As a trainer, my job includes climbing on new horses all the time. In the past, these scenarios were fraught with what-if outcomes. Fortunately, as I have gained experience, these ncounters tend to go much more successfully. But for many riders, the experience of riding an unfamiliar horse is venturing into the unknown. Like a blind date, it can be xciting, uneventful or downright disastrous. There’s a lot more to getting on a new horse than just
throwing your leg over the saddle. Having a plan will go a long way to keeping
you safer. It will also determine how much fun you have and what you’re able to
take away from the ride.
What follows is advice I give to riders when they are about to hop on a new
horse, whether it is a friend’s, a sale prospect, or new lesson horse.
My first piece of advice is what not
to do. Don’t allow others to influence
you too much about how the horse
rides. When other people—intending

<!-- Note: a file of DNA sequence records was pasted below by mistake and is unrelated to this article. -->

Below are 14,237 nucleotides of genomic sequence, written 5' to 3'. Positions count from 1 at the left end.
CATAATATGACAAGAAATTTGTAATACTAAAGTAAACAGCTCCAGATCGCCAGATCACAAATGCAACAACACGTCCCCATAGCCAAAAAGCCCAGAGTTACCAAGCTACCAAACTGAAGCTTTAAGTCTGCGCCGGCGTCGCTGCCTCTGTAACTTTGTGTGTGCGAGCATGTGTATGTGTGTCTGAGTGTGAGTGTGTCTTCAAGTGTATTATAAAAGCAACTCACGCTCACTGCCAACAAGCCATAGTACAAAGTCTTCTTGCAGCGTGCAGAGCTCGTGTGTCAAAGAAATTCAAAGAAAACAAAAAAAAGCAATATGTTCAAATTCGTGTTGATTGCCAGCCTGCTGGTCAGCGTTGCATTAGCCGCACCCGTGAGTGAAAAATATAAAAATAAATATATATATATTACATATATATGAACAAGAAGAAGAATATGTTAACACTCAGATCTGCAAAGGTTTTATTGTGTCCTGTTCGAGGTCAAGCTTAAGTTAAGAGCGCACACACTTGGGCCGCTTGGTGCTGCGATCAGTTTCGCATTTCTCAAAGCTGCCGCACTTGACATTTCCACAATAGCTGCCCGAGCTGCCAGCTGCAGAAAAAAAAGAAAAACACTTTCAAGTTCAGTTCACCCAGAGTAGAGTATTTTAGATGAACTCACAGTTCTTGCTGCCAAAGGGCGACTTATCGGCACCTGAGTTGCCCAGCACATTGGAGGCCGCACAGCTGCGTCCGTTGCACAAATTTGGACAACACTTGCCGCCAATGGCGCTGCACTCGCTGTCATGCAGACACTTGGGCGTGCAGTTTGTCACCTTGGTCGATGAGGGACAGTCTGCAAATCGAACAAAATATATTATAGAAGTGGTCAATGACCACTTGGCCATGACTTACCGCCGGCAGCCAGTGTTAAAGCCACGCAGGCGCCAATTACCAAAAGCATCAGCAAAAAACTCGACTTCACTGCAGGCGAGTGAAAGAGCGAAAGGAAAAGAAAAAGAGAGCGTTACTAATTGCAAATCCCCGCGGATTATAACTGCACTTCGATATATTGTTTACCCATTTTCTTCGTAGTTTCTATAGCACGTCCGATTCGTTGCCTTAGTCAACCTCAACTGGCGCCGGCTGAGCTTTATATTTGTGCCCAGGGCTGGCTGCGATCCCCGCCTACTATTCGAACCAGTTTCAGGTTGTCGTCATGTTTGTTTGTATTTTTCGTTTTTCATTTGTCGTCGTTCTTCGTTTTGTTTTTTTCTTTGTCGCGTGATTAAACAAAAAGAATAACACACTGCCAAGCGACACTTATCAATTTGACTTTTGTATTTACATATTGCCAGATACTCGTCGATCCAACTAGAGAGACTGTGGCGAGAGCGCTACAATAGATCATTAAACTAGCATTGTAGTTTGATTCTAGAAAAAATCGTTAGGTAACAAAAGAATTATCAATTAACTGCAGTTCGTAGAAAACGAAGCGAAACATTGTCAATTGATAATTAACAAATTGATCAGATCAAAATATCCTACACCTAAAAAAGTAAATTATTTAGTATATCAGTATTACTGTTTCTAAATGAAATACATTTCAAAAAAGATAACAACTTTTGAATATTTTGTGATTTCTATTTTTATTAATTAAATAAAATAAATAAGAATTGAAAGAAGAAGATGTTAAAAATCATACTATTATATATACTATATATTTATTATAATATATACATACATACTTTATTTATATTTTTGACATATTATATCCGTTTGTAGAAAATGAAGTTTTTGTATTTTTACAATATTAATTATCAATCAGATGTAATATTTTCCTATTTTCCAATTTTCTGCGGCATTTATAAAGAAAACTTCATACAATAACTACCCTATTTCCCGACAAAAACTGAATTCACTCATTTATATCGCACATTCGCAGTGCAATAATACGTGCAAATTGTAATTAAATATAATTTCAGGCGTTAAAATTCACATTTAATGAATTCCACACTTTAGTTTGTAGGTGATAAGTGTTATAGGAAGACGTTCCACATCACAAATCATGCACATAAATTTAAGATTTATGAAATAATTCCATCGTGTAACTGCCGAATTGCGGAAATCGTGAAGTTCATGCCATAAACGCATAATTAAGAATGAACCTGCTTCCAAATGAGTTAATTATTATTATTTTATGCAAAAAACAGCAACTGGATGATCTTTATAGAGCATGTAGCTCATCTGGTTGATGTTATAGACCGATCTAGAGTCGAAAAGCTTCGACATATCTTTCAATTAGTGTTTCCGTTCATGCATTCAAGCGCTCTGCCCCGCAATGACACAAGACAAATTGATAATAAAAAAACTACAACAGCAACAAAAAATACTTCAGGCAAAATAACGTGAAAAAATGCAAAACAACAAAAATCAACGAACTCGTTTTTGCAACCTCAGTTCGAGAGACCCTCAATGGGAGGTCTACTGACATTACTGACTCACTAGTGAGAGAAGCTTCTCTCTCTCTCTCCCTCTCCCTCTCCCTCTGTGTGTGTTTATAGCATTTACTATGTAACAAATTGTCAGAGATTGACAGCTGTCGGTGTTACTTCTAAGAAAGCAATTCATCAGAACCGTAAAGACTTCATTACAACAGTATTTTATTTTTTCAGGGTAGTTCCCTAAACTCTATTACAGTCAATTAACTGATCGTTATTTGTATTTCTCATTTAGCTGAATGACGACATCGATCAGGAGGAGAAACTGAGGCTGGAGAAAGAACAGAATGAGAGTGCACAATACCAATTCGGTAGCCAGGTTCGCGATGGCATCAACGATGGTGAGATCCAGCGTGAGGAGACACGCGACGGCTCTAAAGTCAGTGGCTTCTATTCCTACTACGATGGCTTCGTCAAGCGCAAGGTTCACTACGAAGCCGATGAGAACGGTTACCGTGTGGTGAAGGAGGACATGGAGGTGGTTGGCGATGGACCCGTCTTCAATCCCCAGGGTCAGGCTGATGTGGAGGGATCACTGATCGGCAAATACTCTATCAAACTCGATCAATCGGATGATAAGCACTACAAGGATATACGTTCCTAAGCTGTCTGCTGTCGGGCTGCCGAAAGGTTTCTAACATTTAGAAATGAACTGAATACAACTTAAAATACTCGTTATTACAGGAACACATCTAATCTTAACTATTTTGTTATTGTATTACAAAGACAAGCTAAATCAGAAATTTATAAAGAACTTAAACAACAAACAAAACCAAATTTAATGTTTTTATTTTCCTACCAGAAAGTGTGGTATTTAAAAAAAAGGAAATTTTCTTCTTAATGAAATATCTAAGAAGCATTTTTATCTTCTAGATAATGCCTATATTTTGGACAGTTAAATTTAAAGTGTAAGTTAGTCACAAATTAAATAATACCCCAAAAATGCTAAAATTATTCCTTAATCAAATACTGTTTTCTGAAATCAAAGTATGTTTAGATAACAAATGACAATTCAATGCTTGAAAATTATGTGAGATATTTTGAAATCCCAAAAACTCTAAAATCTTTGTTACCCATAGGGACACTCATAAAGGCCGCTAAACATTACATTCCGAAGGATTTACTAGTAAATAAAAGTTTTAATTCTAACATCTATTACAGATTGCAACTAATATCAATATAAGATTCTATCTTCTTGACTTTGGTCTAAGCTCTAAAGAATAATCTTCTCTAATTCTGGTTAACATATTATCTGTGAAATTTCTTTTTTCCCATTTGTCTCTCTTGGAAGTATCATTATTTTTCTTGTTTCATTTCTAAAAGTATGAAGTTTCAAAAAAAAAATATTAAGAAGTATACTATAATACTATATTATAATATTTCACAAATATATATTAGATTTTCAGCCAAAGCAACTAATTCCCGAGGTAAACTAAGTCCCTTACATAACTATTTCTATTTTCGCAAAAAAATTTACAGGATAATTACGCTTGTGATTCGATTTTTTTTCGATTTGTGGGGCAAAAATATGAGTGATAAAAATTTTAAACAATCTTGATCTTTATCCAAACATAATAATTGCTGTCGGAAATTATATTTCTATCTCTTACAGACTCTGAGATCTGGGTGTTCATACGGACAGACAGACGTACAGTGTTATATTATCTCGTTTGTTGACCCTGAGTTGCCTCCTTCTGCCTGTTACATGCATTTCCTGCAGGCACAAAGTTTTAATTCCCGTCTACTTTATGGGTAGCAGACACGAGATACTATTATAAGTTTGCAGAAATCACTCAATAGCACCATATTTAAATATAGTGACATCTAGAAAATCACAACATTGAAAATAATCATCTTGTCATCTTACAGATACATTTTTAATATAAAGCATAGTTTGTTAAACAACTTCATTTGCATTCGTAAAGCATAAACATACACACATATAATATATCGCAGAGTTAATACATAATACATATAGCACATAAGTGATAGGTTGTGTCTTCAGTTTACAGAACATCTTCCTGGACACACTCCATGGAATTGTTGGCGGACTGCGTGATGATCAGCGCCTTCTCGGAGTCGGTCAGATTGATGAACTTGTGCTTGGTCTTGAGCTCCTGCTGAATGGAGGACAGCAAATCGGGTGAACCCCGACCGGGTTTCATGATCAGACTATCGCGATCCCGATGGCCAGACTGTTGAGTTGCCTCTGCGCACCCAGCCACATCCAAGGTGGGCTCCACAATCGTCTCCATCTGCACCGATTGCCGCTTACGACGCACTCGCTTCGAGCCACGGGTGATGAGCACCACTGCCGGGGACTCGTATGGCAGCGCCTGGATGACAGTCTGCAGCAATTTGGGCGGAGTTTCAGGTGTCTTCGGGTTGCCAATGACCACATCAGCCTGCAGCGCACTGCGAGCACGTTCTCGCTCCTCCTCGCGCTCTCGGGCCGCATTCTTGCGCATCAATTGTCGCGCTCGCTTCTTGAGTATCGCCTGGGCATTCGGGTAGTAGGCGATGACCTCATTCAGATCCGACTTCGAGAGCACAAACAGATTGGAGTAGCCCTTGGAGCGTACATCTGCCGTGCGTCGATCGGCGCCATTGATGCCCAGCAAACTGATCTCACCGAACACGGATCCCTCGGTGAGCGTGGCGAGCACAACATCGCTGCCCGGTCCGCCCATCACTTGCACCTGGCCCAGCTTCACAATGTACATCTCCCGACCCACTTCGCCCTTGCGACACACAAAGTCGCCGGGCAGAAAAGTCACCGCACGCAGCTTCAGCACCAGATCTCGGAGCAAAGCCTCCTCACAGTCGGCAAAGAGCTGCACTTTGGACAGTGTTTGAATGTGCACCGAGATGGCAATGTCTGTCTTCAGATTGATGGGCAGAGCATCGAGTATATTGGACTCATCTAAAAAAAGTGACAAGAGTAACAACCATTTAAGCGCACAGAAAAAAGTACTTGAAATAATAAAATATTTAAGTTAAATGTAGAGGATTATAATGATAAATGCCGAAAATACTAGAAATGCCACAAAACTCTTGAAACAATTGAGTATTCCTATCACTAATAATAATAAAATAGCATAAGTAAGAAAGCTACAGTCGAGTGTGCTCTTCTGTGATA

to be helpful—fill your head with
information, you’ll tend to listen less
to yourself and your own instincts.
This never goes well. Remember
that any relationship between horse
and rider is entirely unique and your
experience with a horse can differ
completely from someone else’s.
It’s better to approach a new horse
with your own personal observations.
Otherwise, you’ll get on with a presumptive set of expectations, putting
you in a passive role.
When owners try to give me the
ins and outs of riding their horse, I
politely thank them but explain I
prefer to get on and feel things out
for myself. This helps me take a more
active leadership role.
Strategies for a safe,
successful ride on an
BY JEC A. BALLOU / PHOTOS BY SHELLEY PAULSON